Study Guide

Stardust Family

By Neil Gaiman


"I should not mind it, for it a long, long chain; but the knowledge of it irks me, and I miss my father's land." (1.187)

We really feel for the nameless slave girl (who turns out to be Lady Una) after reading this. She was stolen from her home while very young, so the witch-woman Madame Semele is the only family she's known for most of her life. And she's both physically and verbally abusive on top of that. Ugh.

Mrs. Hempstock and Mrs. Thorn sipped their tea. And so it was settled.

Dunstan Thorn was married in June to Daisy Hempstock. (1.215-216)

Aw, got to love it when your mom arranges your marriage for you. Mother knows best, right? In this case, it makes sense, since Dunstan was more or less courting Daisy before all that stuff went down at the Faerie Market. So it's not like they're total strangers or anything—their moms are just picking up the slack.

Sometimes Tristran would look up to see his mother staring at him intently, as if she were trying to tease some secret from his face. (2.7)

It must be a little odd for your mother to act like that around you. It seems like Daisy Thorn acts very distantly toward her son, and he has no idea why. Possibly he hasn't done the math that he was born just six months after his parents got married, and six months before his little sister Louisa was born. Hmmm…

He summoned his children to his bedside and they came, the living and the dead of them, and they shivered in the cold granite halls. (3.3)

The dying Lord of Stormhold wants his kids there during his last minutes of life, which is kind of nice, though it's odd how both the living and the dead show up for the occasion. And once we realize that the dead sons are dead because the living ones have killed them off in a bid for the throne, well, we're starting to think that this is a pretty dysfunctional family. Maybe Lady Una was better off with Madame Semele after all.

"Still doesn't explain […] there isn't anythin' unusual in your family, is there? […] I was thinkin' more of a grandmother who was a famous enchantress, or an uncle who was a prominent warlock, or a brace of fairies somewhere in the family tree." (4.119-121)

The hairy little man is trying to figure out why Tristran somehow knows the location of everything in Faerie. Tristran can even find stuff that he's never heard of before, provided that someone asks him where it is. As far as Tristran knows, though, his family is as ordinary as can be.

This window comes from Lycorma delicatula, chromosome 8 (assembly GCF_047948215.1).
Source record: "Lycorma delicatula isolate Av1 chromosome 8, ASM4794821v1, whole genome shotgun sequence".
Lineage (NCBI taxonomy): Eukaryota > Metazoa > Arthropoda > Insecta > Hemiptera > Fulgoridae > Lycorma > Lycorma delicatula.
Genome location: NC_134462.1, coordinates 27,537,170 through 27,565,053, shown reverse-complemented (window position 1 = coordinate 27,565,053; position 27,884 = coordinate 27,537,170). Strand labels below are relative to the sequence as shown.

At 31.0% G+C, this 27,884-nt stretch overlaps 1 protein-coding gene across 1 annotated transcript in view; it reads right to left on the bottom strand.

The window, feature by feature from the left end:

And the moon was talking to him. <em>Please</em>, whispered the moon, in a voice that reminded him a little of his mother's, <em>protect her. Protect my child. They mean her harm.</em> (6.4)

So much family stuff going on here. First, the moon is talking to Tristran, in a voice that reminds him of his mother's voice. Second, the moon is talking about her child, meaning the fallen star. And third, well, not to get ahead of ourselves, but Tristran and the star are totally going to meet up with Tristran's biological mother, and their falling in love will help free her. Yeah—lots of family stuff.

And then they were at Tristran's old home, where his sister waited for him, and there was a steaming breakfast on the stove and on the table, prepared for him, lovingly, by the woman he had always believed to be his mother. (10.104)

After his quest is done, Tristran learns the truth behind his origins: His father's wife is not actually his mother, and instead he was born to a faerie maiden and brought across the wall as an infant. His sister, at least, is still his half-sister, but he isn't at all blood-related to his mom, which helps explain why she's always been kind of cold to him.

The woman flicked her ears impatiently. "In almost eighteen years, Tristran Thorn, I have not demanded one single thing of you. And now, the first simple little request that I make—the tiniest favor that I ask of you—you say me no. Now, I ask of you, Tristran, is that any way to treat your mother?" (10.183)

Lady Una sure knows how to lay the motherly guilt on thick. Maybe she learned to guilt-trip from Madame Semele, from all those decades listening to her haranguing her customers. It does raise the question, though: What do children owe their mothers? Should they do everything their mothers ask of them?

"I hope that your sisters will not be too hard on you, when you return to them without it." (10.208)

Yvaine, talking to the witch-queen who is now incapable of cutting out her heart, learns that the witch-queen had planned to take it back and share it with her sisters. Yvaine also figures out that they're not going to be too happy when the witch-queen comes home empty-handed. Seems like every family has issues that they fight about; star-hearts are just one more thing to bicker over.

The joy of the inhabitants of Stormhold and all its dominions was raised to levels hitherto unparalleled when the Lady Una announced that, in her time away, she had given birth to a son, who, in the absence and presumed death of the last two of her brothers, was the next heir to the throne. (Epilogue.2)

Everyone loves news of a royal birth. And in effect, the residents of Stormhold are getting a two-for-one-deal here: They get Lady Una back, having probably assumed that she was dead after vanishing so long ago, and they get her son, too. Of course, Tristran is too busy traveling around and seeing Faerie to settle down right away, but who can blame him? His mom seems like a pretty capable lady.